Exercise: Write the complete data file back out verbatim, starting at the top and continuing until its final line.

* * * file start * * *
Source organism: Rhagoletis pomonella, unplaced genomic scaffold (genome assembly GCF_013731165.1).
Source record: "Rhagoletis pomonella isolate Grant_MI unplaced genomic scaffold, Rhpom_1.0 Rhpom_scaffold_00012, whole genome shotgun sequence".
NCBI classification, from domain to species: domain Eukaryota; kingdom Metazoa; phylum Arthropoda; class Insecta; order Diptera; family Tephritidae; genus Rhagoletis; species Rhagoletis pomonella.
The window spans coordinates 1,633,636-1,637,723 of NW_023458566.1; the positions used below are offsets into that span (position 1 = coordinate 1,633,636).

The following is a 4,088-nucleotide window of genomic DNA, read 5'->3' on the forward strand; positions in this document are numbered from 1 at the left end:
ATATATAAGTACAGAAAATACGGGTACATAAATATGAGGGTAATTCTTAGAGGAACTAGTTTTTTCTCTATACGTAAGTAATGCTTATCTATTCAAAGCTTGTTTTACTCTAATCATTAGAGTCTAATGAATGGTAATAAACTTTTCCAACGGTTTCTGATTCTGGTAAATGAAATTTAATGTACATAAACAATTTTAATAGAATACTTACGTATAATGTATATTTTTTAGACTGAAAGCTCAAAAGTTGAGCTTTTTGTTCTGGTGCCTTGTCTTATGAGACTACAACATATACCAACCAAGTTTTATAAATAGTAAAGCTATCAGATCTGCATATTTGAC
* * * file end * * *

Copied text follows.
Source organism: Rhagoletis pomonella, unplaced genomic scaffold (genome assembly GCF_013731165.1).
Source record: "Rhagoletis pomonella isolate Grant_MI unplaced genomic scaffold, Rhpom_1.0 Rhpom_scaffold_00012, whole genome shotgun sequence".
NCBI classification, from domain to species: domain Eukaryota; kingdom Metazoa; phylum Arthropoda; class Insecta; order Diptera; family Tephritidae; genus Rhagoletis; species Rhagoletis pomonella.
The window spans coordinates 1,633,636-1,637,723 of NW_023458566.1; the positions used below are offsets into that span (position 1 = coordinate 1,633,636).

The following is a 4,088-nucleotide window of genomic DNA, read 5'->3' on the forward strand; positions in this document are numbered from 1 at the left end:
ATATATAAGTACAGAAAATACGGGTACATAAATATGAGGGTAATTCTTAGAGGAACTAGTTTTTTCTCTATACGTAAGTAATGCTTATCTATTCAAAGCTTGTTTTACTCTAATCATTAGAGTCTAATGAATGGTAATAAACTTTTCCAACGGTTTCTGATTCTGGTAAATGAAATTTAATGTACATAAACAATTTTAATAGAATACTTACGTATAATGTATATTTTTTAGACTGAAAGCTCAAAAGTTGAGCTTTTTGTTCTGGTGCCTTGTCTTATGAGACTACAACATATACCAACCAAGTTTTATAAATAGTAAAGCTATCAGATCTGCATATTTGAC